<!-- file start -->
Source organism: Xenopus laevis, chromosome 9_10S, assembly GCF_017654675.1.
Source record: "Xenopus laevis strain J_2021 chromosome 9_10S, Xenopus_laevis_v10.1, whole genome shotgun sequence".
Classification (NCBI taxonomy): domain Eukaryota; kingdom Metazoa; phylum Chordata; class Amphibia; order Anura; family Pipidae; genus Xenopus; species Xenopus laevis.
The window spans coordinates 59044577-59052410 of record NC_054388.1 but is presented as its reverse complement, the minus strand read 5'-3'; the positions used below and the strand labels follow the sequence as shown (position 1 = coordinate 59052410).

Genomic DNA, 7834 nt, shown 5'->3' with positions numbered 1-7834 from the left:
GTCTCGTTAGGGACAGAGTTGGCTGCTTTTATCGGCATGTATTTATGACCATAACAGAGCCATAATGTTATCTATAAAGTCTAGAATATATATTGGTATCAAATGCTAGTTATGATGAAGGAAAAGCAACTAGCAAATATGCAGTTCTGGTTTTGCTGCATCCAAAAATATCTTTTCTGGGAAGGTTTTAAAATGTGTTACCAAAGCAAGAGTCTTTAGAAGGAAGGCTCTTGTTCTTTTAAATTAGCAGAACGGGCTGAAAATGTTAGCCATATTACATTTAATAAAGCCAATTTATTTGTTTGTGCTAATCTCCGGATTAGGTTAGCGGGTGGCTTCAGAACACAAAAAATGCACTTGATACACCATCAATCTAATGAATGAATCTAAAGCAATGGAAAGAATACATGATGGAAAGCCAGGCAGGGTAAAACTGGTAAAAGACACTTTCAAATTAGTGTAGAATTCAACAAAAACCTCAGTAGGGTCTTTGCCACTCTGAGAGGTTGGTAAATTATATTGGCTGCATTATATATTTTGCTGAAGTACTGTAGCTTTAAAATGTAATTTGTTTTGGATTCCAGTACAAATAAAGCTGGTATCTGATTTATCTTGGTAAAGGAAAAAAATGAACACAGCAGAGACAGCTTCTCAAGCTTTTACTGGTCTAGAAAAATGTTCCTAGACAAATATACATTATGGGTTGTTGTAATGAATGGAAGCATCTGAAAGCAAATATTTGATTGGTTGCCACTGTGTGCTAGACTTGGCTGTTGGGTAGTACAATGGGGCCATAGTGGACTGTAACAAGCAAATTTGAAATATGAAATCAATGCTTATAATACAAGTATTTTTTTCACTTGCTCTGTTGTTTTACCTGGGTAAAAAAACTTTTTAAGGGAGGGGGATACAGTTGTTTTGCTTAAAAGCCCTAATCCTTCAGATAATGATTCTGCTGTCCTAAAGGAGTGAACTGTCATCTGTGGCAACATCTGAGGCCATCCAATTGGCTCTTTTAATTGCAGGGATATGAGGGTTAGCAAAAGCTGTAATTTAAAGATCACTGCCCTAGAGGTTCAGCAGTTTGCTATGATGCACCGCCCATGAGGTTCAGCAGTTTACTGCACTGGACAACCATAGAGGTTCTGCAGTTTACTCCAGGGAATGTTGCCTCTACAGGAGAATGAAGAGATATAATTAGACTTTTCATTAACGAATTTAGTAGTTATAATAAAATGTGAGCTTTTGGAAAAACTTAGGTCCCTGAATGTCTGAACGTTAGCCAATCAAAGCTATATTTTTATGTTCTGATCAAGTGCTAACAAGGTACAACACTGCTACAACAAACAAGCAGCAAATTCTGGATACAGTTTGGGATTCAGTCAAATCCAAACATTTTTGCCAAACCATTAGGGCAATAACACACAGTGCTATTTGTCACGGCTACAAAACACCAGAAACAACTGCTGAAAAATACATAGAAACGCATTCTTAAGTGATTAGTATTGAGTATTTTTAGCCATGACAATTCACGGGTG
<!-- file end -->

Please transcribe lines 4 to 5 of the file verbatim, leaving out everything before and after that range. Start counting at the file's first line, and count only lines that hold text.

The window spans coordinates 59044577-59052410 of record NC_054388.1 but is presented as its reverse complement, the minus strand read 5'-3'; the positions used below and the strand labels follow the sequence as shown (position 1 = coordinate 59052410).

Genomic DNA, 7834 nt, shown 5'->3' with positions numbered 1-7834 from the left: